recentpopularlog in

robertogreco : cliques   5

What Determines Whether a School Has Mean Girls? -- Science of Us
"The hierarchical high school of John Hughes’s movies and Mean Girls is ubiquitous in pop culture, but it is not universal in real life. A new study finds that some schools — based on their size, organizational structure, and academic climate — are more likely to foster cliques than others.

Cliques form because people are often attracted to people of the same race, class, gender, and age as themselves — this is not a novel idea, and in sociology, this concept is called homophily (“love of the same”). But Daniel McFarland, an education professor at Stanford and the lead author of the study, discovered that this tendency to segregate is much more prevalent in large schools and schools that provide students with more academic freedom. A news release about the study explains: “Schools that offer students more choice — more elective courses, more ways to complete requirements, a bigger range of potential friends, more freedom to select seats in a classroom — are more likely to be rank-ordered, cliquish, and segregated.

McFarland, whose study will be published in December in American Sociological Review, said in a phone interview that in college, when he and his peers would reflect on high school, some recalled segregated, hierarchical social scenes, while others remembered much more egalitarian environments. “Everyone had a different version of what adolescent society was like,” he said, and so he and his co-authors were interested in comparing different high schools, to see how students’ networks were shaped by the organization of their school.

The researchers used two data sets for the study: one to examine friendships on the classroom level, and the other to explore schoolwide relationships. The classroom-level data set compared two extremely different schools. One was a traditional, tracked, Midwestern high school made up of mostly white students. The other was a magnet school in a “distressed” neighborhood of a large city that was diverse along racial and economic lines, but “homogenous in achievement.”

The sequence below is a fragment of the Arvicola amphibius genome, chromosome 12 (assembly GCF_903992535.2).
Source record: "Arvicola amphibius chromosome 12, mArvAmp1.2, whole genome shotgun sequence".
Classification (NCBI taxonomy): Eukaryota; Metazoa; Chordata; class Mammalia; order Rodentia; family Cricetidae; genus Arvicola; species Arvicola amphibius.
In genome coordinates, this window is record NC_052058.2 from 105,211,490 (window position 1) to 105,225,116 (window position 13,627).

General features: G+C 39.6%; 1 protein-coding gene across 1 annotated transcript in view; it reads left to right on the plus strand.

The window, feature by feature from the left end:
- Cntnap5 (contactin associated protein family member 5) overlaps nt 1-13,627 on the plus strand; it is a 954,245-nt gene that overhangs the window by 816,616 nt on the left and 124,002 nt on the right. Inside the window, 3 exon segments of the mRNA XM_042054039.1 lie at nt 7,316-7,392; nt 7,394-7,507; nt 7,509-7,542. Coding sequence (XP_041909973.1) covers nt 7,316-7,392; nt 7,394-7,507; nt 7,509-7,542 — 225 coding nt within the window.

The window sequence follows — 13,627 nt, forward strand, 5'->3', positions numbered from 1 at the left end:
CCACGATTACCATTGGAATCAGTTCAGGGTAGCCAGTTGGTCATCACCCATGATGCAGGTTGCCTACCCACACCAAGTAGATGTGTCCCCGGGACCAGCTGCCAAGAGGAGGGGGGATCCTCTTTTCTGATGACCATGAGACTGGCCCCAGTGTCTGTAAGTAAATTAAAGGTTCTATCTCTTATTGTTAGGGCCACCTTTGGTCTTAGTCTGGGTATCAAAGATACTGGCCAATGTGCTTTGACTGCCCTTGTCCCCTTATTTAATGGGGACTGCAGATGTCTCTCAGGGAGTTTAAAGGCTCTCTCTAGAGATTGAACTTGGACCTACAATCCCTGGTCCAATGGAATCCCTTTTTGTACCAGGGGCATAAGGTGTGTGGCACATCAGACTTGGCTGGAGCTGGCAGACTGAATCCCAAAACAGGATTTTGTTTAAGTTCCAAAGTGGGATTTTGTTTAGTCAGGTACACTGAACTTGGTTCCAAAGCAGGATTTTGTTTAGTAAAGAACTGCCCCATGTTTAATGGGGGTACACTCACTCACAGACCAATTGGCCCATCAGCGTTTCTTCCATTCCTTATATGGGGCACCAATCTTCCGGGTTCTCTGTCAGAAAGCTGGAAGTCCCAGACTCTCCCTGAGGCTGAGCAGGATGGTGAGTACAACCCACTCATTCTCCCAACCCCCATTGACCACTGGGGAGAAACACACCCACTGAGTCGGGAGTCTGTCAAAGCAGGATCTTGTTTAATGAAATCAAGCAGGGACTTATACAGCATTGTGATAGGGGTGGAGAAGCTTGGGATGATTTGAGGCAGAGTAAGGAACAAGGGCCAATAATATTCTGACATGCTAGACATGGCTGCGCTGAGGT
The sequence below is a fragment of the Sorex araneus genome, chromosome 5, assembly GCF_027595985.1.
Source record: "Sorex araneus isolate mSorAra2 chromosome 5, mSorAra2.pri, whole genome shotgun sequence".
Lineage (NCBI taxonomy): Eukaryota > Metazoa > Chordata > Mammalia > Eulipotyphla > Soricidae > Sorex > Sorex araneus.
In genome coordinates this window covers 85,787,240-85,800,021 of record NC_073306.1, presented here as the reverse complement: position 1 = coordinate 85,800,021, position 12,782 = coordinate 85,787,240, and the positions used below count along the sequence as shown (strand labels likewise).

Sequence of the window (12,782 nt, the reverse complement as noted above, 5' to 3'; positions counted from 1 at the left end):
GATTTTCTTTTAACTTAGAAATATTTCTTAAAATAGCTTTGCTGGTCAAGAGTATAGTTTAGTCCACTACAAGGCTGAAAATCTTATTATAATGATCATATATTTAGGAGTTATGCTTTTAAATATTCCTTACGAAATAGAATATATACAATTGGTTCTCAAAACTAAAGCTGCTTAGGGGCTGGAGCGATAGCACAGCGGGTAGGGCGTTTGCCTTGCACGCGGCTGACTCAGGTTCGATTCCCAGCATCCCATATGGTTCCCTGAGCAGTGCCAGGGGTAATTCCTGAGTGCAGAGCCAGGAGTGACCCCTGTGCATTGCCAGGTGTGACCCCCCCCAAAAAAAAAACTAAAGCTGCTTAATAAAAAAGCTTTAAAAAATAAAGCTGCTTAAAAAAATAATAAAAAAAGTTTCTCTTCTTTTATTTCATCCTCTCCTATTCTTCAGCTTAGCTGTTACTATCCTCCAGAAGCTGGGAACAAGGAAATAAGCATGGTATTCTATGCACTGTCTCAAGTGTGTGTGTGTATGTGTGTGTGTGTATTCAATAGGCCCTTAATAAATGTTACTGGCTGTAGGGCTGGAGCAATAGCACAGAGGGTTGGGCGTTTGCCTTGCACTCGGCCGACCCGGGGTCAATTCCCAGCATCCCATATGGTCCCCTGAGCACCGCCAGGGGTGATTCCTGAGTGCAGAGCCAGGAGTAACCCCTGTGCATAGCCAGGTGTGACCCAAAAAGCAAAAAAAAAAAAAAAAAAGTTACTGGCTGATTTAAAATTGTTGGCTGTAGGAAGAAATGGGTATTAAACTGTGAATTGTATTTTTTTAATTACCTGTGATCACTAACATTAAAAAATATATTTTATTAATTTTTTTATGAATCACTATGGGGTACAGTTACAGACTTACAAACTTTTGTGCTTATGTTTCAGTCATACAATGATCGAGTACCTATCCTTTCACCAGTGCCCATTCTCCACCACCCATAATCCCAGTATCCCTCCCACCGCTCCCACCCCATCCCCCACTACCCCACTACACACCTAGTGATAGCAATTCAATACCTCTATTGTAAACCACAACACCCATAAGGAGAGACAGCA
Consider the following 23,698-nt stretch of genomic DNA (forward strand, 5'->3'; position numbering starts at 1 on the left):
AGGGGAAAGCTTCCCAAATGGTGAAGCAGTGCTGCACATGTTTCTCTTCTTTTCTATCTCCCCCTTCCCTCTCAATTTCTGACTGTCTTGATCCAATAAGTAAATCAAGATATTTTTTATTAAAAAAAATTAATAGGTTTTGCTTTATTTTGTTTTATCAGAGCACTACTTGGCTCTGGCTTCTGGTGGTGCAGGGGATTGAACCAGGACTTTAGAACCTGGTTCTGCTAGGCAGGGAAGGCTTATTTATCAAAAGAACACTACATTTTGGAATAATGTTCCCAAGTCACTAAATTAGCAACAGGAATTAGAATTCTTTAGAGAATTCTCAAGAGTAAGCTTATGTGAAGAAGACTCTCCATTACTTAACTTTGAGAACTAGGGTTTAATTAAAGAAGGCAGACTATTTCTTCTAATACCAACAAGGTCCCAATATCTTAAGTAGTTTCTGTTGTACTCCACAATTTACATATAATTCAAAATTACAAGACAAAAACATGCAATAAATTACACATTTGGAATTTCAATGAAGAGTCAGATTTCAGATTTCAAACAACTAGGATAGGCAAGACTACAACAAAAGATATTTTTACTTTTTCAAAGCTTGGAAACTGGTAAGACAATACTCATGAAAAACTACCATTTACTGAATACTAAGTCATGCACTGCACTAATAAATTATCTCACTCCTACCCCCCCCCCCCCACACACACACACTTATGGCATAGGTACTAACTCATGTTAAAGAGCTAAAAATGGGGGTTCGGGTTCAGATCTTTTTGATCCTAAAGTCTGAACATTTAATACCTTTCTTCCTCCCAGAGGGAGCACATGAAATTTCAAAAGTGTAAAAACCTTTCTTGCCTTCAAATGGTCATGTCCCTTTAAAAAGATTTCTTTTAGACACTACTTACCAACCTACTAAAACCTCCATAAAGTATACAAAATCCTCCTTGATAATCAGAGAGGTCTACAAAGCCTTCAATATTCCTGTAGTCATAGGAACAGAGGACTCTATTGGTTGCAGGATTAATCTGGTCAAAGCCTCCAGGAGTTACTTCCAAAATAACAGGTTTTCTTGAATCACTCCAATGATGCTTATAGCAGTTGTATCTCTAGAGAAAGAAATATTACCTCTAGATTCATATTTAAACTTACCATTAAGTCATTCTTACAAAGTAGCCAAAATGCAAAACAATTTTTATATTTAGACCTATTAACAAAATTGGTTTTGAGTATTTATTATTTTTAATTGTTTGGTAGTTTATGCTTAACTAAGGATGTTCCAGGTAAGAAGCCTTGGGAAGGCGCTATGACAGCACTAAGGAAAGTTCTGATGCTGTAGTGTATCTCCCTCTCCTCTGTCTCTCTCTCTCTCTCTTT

For the schoolwide study, an existing data set was used that, among many other survey questions, asked thousands of adolescents at 144 different schools about their friendships. The reason for two data sets, McFarland explained, was to determine if the students formed similar networks in their classes as they did throughout the entire school. “A friend in class seems to be a fairweather friend, a weaker tie,” he said.

McFarland and his team found that in contrast with the larger, more flexible schools, schools with a more rigid academic atmosphere usually fostered friendships based on intellectual interests and common activities. (This was true both on the classroom level and on a schoolwide level.) Throughout the study, large schools are often equated with less rigid schools, because most of these more stringent institutions were private schools, and thus were smaller.

Because smaller schools inherently offered a smaller pool of potential friends, they also limited friendships based on “external” criteria (race, gender, status, etc. ... ). To some degree, this is intuitive: There are fewer friends to choose from, so excluding people becomes riskier.